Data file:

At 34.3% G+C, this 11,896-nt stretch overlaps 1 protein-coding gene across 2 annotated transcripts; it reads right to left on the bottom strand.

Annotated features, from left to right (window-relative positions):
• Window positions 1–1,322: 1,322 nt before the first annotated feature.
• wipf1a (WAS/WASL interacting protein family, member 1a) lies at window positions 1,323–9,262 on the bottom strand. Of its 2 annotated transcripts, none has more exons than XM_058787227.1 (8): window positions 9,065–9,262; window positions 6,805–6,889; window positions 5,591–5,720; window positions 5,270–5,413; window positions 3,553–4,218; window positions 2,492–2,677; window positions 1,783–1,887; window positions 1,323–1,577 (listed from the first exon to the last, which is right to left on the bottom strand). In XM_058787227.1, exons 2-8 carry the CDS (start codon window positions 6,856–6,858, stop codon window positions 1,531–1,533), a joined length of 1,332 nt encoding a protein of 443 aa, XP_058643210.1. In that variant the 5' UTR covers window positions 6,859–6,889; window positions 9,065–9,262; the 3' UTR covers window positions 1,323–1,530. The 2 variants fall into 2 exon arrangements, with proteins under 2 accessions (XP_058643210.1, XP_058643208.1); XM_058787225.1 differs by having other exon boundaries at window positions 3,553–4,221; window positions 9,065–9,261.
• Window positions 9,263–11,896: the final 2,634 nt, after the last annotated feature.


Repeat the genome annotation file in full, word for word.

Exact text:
At 34.3% G+C, this 11,896-nt stretch overlaps 1 protein-coding gene across 2 annotated transcripts; it reads right to left on the bottom strand.

Annotated features, from left to right (window-relative positions):
• Window positions 1–1,322: 1,322 nt before the first annotated feature.
• wipf1a (WAS/WASL interacting protein family, member 1a) lies at window positions 1,323–9,262 on the bottom strand. Of its 2 annotated transcripts, none has more exons than XM_058787227.1 (8): window positions 9,065–9,262; window positions 6,805–6,889; window positions 5,591–5,720; window positions 5,270–5,413; window positions 3,553–4,218; window positions 2,492–2,677; window positions 1,783–1,887; window positions 1,323–1,577 (listed from the first exon to the last, which is right to left on the bottom strand). In XM_058787227.1, exons 2-8 carry the CDS (start codon window positions 6,856–6,858, stop codon window positions 1,531–1,533), a joined length of 1,332 nt encoding a protein of 443 aa, XP_058643210.1. In that variant the 5' UTR covers window positions 6,859–6,889; window positions 9,065–9,262; the 3' UTR covers window positions 1,323–1,530. The 2 variants fall into 2 exon arrangements, with proteins under 2 accessions (XP_058643210.1, XP_058643208.1); XM_058787225.1 differs by having other exon boundaries at window positions 3,553–4,221; window positions 9,065–9,261.
• Window positions 9,263–11,896: the final 2,634 nt, after the last annotated feature.